5 Ways Being Single Can Cost You More
Originally posted: 15-AUG-22 11:53 ETBy Jeanne Sahadi, CNN Business
(CNN) — There are a lot of benefits to being single. Among them: You can make the decisions in your life without compromise.
But being single can cost you more in expenses, savings, and benefits than being in a relationship with someone who shares life’s financial obligations.
The glaring exception, of course, is if you’re partnering with someone in debt, financially abusive, a gambler, or just a mooch.
But generally speaking, here are five ways solo flying can put you at a financial disadvantage and some ways to mitigate them.
You’ll probably pay more for the basics
To state the obvious, paying 100% of the bill to keep a roof over your head, the lights on, the fridge stocked, and the water heater working will be more than splitting the cost with a partner. This assumes that you and your partner are not exchanging a home and lifestyle that is more than twice as expensive as the way you currently live.
The same goes for making a down payment on a home, as well as buying furniture, appliances, and household items. Beyond sharing these costs, couples who choose to marry have another advantage: they often receive financial assistance in the form of money and gifts from their wedding guests.
You have no financial support
If you are single and you lose your job, you lose 100% of your income. If you live with a spouse or partner who also works, you only lose a portion of your household income.
In other words, you won’t have anyone to support you when you look for another job or try to start your own business. The same goes for any other financial disruption in life, such as a medical condition that prevents you from working.
That’s why financial planners often recommend that sole breadwinners have 6-12 months of expenses saved for emergencies in the event of job loss or large, unexpected expenses, as well as sufficient disability insurance that can replace a large part of your income if you have been sidelined for a long time.
You may incur additional charges when traveling in a group
Traveling solo can sometimes cost more if you opt for a group travel experience or retreat. This is because you could be hit with additional charges, which effectively means you pay a higher per person rate than each of the two travel companions who sign up as a couple.
It is unfair. “People often think ‘Why am I paying more for traveling alone?’ said Yves Marceau, vice president of G Adventures, which offers small-group adventure travel.
The reason, Marceau said, is that the per-person cost of the total package takes into account negotiated room rates based on double occupancy. Let’s say a negotiated rate is $200 a night. The package cost for each member of a couple assumes that each person will pay $100 per night for accommodation. That’s why solo travelers may be charged extra to account for the extra cost of using a two-bedroom.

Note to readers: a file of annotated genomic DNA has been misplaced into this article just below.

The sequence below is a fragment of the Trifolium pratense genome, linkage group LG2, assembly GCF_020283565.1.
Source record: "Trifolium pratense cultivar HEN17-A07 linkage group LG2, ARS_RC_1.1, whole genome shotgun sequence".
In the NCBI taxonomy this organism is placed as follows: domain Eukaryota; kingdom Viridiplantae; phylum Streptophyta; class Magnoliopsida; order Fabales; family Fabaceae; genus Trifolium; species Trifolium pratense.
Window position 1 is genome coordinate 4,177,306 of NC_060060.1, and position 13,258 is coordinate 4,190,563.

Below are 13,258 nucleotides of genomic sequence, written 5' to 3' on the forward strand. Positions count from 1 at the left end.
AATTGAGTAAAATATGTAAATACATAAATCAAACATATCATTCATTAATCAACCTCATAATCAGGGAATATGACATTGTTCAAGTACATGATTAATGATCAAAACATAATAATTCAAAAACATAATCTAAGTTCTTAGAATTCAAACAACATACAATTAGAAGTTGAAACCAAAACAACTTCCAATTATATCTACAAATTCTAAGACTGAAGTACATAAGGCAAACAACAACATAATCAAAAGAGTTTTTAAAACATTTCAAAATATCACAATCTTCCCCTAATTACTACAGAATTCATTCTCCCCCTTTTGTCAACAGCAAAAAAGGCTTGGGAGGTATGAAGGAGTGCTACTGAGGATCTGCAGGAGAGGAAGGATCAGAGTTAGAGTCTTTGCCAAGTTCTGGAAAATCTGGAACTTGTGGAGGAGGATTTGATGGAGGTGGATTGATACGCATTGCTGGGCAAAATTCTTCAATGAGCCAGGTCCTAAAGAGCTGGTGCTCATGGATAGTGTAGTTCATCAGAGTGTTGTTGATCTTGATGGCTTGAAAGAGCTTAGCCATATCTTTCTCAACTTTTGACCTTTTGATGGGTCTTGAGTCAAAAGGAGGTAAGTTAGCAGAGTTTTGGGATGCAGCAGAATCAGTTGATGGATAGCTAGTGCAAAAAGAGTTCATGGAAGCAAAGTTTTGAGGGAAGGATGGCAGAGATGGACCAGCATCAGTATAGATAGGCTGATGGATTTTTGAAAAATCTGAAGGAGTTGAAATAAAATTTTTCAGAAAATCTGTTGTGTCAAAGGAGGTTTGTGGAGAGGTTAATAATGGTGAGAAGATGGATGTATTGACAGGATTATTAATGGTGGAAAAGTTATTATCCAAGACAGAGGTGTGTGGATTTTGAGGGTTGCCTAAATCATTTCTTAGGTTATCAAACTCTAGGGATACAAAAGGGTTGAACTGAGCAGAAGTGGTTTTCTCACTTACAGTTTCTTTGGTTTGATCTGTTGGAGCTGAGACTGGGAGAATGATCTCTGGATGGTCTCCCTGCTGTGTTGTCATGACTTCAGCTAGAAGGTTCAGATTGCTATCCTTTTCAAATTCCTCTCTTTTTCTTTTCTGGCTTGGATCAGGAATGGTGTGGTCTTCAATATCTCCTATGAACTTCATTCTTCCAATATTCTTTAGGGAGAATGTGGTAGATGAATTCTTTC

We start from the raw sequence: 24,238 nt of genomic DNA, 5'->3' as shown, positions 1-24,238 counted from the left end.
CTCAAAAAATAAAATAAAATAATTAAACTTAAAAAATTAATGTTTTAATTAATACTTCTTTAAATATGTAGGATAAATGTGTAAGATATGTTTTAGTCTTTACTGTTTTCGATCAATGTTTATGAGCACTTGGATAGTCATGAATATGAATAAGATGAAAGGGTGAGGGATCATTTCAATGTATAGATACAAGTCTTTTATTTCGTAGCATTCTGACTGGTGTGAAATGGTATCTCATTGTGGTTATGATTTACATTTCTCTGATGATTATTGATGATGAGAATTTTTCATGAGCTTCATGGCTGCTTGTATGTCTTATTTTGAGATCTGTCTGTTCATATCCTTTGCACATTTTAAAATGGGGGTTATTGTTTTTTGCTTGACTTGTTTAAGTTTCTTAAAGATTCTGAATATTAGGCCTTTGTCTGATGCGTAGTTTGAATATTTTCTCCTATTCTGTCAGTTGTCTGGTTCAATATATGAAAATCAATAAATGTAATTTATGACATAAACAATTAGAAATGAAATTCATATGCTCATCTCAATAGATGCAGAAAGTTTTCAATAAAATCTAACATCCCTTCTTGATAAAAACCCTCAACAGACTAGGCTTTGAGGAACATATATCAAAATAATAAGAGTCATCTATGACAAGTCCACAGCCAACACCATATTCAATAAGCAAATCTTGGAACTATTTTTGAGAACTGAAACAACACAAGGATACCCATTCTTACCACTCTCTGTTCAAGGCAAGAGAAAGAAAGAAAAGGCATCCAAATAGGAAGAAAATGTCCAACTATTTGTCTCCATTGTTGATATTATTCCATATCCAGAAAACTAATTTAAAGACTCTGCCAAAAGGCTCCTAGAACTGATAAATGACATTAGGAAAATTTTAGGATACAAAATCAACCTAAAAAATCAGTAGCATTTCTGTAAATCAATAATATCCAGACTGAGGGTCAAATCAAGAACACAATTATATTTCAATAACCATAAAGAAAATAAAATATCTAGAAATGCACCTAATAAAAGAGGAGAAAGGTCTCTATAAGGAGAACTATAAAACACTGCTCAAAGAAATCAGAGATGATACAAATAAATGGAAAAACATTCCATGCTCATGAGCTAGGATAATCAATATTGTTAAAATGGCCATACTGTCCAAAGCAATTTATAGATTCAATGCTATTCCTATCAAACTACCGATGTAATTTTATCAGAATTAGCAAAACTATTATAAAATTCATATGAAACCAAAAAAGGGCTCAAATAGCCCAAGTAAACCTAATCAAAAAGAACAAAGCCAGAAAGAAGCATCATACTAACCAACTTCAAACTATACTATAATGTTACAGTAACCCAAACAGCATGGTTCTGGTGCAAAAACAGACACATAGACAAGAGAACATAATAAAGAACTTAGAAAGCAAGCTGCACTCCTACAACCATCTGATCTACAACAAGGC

“Most carriers don’t make money from the one-time surcharge. But they charge it to cover the cost,” Marceau said.
Some operators, like G Adventures, will offer to assign you a room with another solo traveler of the same sex if you wish, so you don’t have to pay more. But not all do, he says.
Another way to avoid the surcharge is to ask if there are single room occupancy options available.
Your social security benefits are worth less
Let’s say you never get married and never have children. When you retire, assuming you qualify, you will receive Social Security benefits based on your lifetime earnings. When you die, these benefits will cease.
But the social security benefits of your married or divorced colleagues will actually be more valuable because other family members – that is, their spouses, ex-spouses (to whom they have been married for at least a decade ) and, in some cases, children, may be entitled to an additional payment calculated as part of their benefits, not only during their lifetime, but after their death.
While your co-worker is alive, for example, the maximum they and their family can receive is “about 150% to 180%” of their full retirement pension, according to the Social Security Administration.
You are more likely to run out of money for retirement
When they retire, single women, including those who are divorced and widowed, have a retirement savings deficit three times greater than that of their married counterparts, according to the Institute for Social Benefits Research. employees.
Shortfall is a measure of how much extra money a person needs to cover basic expenses such as housing, food, transportation, clothing, and health care.
There are many reasons for this shortfall, including overall lower career earnings. But a key thing for those who are single and never married is that they don’t have the same opportunity to save as much as a married couple, said Craig Copeland, director of wealth research at EBRI. “As a single person, you can only save a certain amount, while two people can save more in tax-deferred accounts and each can reach the maximum.”
For example, in a two-income family, assuming they have access to employer-sponsored retirement plans, each spouse can save up to the annual maximum in their tax-deferred 401(k) plans at work. Currently, this maximum is $20,500.
Additionally, Copeland said, if a couple divorces, the spouses typically split the retirement savings they built up during the marriage.
Overall, he added, “[a couple] can save more.”
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